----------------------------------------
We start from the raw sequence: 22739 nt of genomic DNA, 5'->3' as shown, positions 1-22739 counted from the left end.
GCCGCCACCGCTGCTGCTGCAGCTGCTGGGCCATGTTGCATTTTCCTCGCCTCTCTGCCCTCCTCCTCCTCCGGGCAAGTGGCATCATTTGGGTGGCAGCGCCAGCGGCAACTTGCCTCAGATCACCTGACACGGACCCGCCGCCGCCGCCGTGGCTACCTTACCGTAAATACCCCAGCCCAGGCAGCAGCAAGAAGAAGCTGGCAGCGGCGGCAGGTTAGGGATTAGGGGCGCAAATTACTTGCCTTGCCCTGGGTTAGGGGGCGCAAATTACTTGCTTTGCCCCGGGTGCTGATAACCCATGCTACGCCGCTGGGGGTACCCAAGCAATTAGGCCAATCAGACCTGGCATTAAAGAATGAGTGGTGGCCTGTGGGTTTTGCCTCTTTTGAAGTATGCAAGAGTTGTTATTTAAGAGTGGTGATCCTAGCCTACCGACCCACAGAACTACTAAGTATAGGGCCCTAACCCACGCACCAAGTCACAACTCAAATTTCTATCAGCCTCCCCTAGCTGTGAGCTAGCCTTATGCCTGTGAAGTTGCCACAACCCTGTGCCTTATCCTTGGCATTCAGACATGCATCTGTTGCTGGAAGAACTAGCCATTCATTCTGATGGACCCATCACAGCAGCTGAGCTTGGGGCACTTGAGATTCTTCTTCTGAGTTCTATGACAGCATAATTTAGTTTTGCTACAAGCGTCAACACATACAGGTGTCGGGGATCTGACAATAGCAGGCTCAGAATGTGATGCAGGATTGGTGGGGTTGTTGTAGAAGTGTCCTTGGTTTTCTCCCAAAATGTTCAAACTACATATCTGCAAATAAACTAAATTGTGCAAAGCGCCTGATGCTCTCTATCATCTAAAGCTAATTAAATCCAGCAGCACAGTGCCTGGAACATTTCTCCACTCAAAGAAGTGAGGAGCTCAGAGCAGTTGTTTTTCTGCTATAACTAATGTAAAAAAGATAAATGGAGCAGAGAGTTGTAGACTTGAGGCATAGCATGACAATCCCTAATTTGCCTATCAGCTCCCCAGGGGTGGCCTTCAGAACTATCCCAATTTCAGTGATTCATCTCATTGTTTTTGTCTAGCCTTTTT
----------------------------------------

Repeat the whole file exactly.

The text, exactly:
We start from the raw sequence: 22739 nt of genomic DNA, 5'->3' as shown, positions 1-22739 counted from the left end.
GCCGCCACCGCTGCTGCTGCAGCTGCTGGGCCATGTTGCATTTTCCTCGCCTCTCTGCCCTCCTCCTCCTCCGGGCAAGTGGCATCATTTGGGTGGCAGCGCCAGCGGCAACTTGCCTCAGATCACCTGACACGGACCCGCCGCCGCCGCCGTGGCTACCTTACCGTAAATACCCCAGCCCAGGCAGCAGCAAGAAGAAGCTGGCAGCGGCGGCAGGTTAGGGATTAGGGGCGCAAATTACTTGCCTTGCCCTGGGTTAGGGGGCGCAAATTACTTGCTTTGCCCCGGGTGCTGATAACCCATGCTACGCCGCTGGGGGTACCCAAGCAATTAGGCCAATCAGACCTGGCATTAAAGAATGAGTGGTGGCCTGTGGGTTTTGCCTCTTTTGAAGTATGCAAGAGTTGTTATTTAAGAGTGGTGATCCTAGCCTACCGACCCACAGAACTACTAAGTATAGGGCCCTAACCCACGCACCAAGTCACAACTCAAATTTCTATCAGCCTCCCCTAGCTGTGAGCTAGCCTTATGCCTGTGAAGTTGCCACAACCCTGTGCCTTATCCTTGGCATTCAGACATGCATCTGTTGCTGGAAGAACTAGCCATTCATTCTGATGGACCCATCACAGCAGCTGAGCTTGGGGCACTTGAGATTCTTCTTCTGAGTTCTATGACAGCATAATTTAGTTTTGCTACAAGCGTCAACACATACAGGTGTCGGGGATCTGACAATAGCAGGCTCAGAATGTGATGCAGGATTGGTGGGGTTGTTGTAGAAGTGTCCTTGGTTTTCTCCCAAAATGTTCAAACTACATATCTGCAAATAAACTAAATTGTGCAAAGCGCCTGATGCTCTCTATCATCTAAAGCTAATTAAATCCAGCAGCACAGTGCCTGGAACATTTCTCCACTCAAAGAAGTGAGGAGCTCAGAGCAGTTGTTTTTCTGCTATAACTAATGTAAAAAAGATAAATGGAGCAGAGAGTTGTAGACTTGAGGCATAGCATGACAATCCCTAATTTGCCTATCAGCTCCCCAGGGGTGGCCTTCAGAACTATCCCAATTTCAGTGATTCATCTCATTGTTTTTGTCTAGCCTTTTT